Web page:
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N2 - Background Adverse effects of prenatal stress or environmental chemical exposures on fetal growth are well described, yet their combined effect remains unclear. Objectives To conduct a systematic review on the combined impact and interaction of prenatal exposure to stress and chemicals on developmental outcomes. Methods We used the first three steps of the Navigation Guide systematic review. We wrote a protocol, performed a robust literature search to identify relevant animal and human studies and extracted data on developmental outcomes. For the most common outcome (fetal growth), we evaluated risk of bias, calculated effect sizes for main effects of individual and combined exposures, and performed a random effects meta-analysis of those studies reporting on odds of low birthweight (LBW) by smoking and socioeconomic status (SES). Results We identified 17 human- and 22 animal-studies of combined chemical and stress exposures and fetal growth. Human studies tended to have a lower risk of bias across nine domains. Generally, we found stronger effects for chemicals than stress, and these exposures were associated with reduced fetal growth in the low-stress group and the association was often greater in high stress groups, with limited evidence of effect modification. We found smoking associated with significantly increased odds of LBW, with a greater effect for high stress (low SES; OR 4.75 (2.46–9.16)) compared to low stress (high SES; OR 1.95 (95% CI 1.53–2.48)). Animal studies generally had a high risk of bias with no significant combined effect or effect modification. Conclusions We found that despite concern for the combined effects of environmental chemicals and stress, this is still an under-studied topic, though limited available human studies indicate chemical exposures exert stronger effects than stress, and this effect is generally larger in the presence of stress.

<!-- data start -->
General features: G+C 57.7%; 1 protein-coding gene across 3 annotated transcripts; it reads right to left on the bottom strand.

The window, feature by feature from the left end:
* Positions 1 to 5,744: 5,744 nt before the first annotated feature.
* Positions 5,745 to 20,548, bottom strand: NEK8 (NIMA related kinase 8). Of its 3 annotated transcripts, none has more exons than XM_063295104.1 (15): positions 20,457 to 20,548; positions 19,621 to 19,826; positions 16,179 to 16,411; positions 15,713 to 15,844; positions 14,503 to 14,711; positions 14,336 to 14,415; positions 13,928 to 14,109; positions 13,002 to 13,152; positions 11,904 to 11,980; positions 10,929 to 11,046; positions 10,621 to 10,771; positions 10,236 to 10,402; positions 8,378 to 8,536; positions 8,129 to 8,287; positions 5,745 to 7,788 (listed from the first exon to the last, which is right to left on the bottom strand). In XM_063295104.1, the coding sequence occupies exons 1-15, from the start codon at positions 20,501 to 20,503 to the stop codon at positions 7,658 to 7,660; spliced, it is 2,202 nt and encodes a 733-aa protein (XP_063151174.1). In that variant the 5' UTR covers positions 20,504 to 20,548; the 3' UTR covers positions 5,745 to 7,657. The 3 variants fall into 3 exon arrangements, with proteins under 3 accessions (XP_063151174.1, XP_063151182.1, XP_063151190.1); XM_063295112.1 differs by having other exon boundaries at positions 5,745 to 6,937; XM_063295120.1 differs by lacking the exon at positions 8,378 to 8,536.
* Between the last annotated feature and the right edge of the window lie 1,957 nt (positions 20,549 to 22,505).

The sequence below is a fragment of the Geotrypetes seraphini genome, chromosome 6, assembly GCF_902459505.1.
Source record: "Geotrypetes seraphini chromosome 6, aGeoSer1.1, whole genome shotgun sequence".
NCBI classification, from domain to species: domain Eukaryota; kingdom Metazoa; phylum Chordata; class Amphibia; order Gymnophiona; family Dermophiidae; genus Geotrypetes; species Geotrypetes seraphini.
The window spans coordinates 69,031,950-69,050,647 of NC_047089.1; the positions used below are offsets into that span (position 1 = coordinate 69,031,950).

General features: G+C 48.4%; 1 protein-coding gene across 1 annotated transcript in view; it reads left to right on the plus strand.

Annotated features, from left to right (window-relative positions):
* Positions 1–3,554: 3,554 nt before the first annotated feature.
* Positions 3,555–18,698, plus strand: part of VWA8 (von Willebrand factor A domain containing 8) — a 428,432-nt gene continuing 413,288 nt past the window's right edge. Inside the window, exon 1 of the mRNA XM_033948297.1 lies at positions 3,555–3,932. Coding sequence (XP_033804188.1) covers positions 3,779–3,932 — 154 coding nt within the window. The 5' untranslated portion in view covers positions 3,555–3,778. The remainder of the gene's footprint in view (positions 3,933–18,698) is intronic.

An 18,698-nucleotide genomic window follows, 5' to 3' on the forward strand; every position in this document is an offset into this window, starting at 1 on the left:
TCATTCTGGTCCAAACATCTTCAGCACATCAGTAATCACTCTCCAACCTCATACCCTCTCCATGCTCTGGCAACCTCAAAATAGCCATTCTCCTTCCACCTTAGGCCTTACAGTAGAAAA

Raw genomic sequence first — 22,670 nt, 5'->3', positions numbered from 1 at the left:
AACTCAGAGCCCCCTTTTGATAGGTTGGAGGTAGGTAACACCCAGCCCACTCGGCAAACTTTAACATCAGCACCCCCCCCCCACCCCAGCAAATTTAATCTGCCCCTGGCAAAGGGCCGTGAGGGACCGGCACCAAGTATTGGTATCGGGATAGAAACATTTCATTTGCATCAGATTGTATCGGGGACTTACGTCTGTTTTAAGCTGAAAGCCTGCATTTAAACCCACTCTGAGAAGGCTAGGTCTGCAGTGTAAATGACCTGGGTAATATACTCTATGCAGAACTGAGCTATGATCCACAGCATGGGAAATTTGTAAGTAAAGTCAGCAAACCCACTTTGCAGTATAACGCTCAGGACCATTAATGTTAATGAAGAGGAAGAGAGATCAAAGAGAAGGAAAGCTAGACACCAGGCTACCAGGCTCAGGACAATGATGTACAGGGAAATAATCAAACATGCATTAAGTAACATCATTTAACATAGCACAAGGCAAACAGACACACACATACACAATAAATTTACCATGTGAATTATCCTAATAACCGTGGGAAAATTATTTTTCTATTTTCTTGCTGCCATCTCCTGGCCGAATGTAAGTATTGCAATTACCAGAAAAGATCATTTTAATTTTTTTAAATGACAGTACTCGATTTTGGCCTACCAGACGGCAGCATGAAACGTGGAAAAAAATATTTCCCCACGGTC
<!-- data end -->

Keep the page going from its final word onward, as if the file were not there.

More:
AB - Background Adverse effects of prenatal stress or environmental chemical exposures on fetal growth are well described, yet their combined effect remains unclear. Objectives To conduct a systematic review on the combined impact and interaction of prenatal exposure to stress and chemicals on developmental outcomes. Methods We used the first three steps of the Navigation Guide systematic review. We wrote a protocol, performed a robust literature search to identify relevant animal and human studies and extracted data on developmental outcomes. For the most common outcome (fetal growth), we evaluated risk of bias, calculated effect sizes for main effects of individual and combined exposures, and performed a random effects meta-analysis of those studies reporting on odds of low birthweight (LBW) by smoking and socioeconomic status (SES). Results We identified 17 human- and 22 animal-studies of combined chemical and stress exposures and fetal growth. Human studies tended to have a lower risk of bias across nine domains. Generally, we found stronger effects for chemicals than stress, and these exposures were associated with reduced fetal growth in the low-stress group and the association was often greater in high stress groups, with limited evidence of effect modification. We found smoking associated with significantly increased odds of LBW, with a greater effect for high stress (low SES; OR 4.75 (2.46–9.16)) compared to low stress (high SES; OR 1.95 (95% CI 1.53–2.48)). Animal studies generally had a high risk of bias with no significant combined effect or effect modification. Conclusions We found that despite concern for the combined effects of environmental chemicals and stress, this is still an under-studied topic, though limited available human studies indicate chemical exposures exert stronger effects than stress, and this effect is generally larger in the presence of stress.